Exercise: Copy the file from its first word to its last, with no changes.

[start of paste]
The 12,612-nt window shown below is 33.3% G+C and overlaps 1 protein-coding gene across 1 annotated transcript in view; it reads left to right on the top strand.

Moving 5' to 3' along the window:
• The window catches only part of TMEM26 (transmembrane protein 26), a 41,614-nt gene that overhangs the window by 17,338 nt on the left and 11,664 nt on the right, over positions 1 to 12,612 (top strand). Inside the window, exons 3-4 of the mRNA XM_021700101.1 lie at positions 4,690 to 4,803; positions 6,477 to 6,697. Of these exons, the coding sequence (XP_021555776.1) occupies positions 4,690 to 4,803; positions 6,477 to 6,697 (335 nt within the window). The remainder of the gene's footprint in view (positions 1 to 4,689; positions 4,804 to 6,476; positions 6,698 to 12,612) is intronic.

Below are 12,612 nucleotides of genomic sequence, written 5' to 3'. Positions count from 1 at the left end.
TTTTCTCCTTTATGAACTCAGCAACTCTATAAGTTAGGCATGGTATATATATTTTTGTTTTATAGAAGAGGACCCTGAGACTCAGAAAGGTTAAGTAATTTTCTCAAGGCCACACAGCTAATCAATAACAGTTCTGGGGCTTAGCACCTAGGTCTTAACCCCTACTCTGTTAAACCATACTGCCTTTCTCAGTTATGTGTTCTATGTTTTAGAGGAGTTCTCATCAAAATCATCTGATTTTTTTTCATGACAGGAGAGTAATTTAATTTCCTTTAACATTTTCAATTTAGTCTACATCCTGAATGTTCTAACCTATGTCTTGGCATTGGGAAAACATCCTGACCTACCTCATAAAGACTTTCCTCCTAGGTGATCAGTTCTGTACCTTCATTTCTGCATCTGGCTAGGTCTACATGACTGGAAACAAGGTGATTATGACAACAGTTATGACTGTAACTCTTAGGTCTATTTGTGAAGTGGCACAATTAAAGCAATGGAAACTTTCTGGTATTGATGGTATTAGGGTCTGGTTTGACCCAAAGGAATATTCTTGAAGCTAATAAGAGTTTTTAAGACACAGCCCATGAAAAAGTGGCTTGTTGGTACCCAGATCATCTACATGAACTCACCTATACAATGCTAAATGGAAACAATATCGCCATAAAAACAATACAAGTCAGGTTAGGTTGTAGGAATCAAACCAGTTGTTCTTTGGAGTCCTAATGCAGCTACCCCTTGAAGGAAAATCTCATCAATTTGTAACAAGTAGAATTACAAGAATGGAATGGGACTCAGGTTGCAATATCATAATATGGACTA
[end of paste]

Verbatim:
The 12,612-nt window shown below is 33.3% G+C and overlaps 1 protein-coding gene across 1 annotated transcript in view; it reads left to right on the top strand.

Moving 5' to 3' along the window:
• The window catches only part of TMEM26 (transmembrane protein 26), a 41,614-nt gene that overhangs the window by 17,338 nt on the left and 11,664 nt on the right, over positions 1 to 12,612 (top strand). Inside the window, exons 3-4 of the mRNA XM_021700101.1 lie at positions 4,690 to 4,803; positions 6,477 to 6,697. Of these exons, the coding sequence (XP_021555776.1) occupies positions 4,690 to 4,803; positions 6,477 to 6,697 (335 nt within the window). The remainder of the gene's footprint in view (positions 1 to 4,689; positions 4,804 to 6,476; positions 6,698 to 12,612) is intronic.

Below are 12,612 nucleotides of genomic sequence, written 5' to 3'. Positions count from 1 at the left end.
TTTTCTCCTTTATGAACTCAGCAACTCTATAAGTTAGGCATGGTATATATATTTTTGTTTTATAGAAGAGGACCCTGAGACTCAGAAAGGTTAAGTAATTTTCTCAAGGCCACACAGCTAATCAATAACAGTTCTGGGGCTTAGCACCTAGGTCTTAACCCCTACTCTGTTAAACCATACTGCCTTTCTCAGTTATGTGTTCTATGTTTTAGAGGAGTTCTCATCAAAATCATCTGATTTTTTTTCATGACAGGAGAGTAATTTAATTTCCTTTAACATTTTCAATTTAGTCTACATCCTGAATGTTCTAACCTATGTCTTGGCATTGGGAAAACATCCTGACCTACCTCATAAAGACTTTCCTCCTAGGTGATCAGTTCTGTACCTTCATTTCTGCATCTGGCTAGGTCTACATGACTGGAAACAAGGTGATTATGACAACAGTTATGACTGTAACTCTTAGGTCTATTTGTGAAGTGGCACAATTAAAGCAATGGAAACTTTCTGGTATTGATGGTATTAGGGTCTGGTTTGACCCAAAGGAATATTCTTGAAGCTAATAAGAGTTTTTAAGACACAGCCCATGAAAAAGTGGCTTGTTGGTACCCAGATCATCTACATGAACTCACCTATACAATGCTAAATGGAAACAATATCGCCATAAAAACAATACAAGTCAGGTTAGGTTGTAGGAATCAAACCAGTTGTTCTTTGGAGTCCTAATGCAGCTACCCCTTGAAGGAAAATCTCATCAATTTGTAACAAGTAGAATTACAAGAATGGAATGGGACTCAGGTTGCAATATCATAATATGGACTA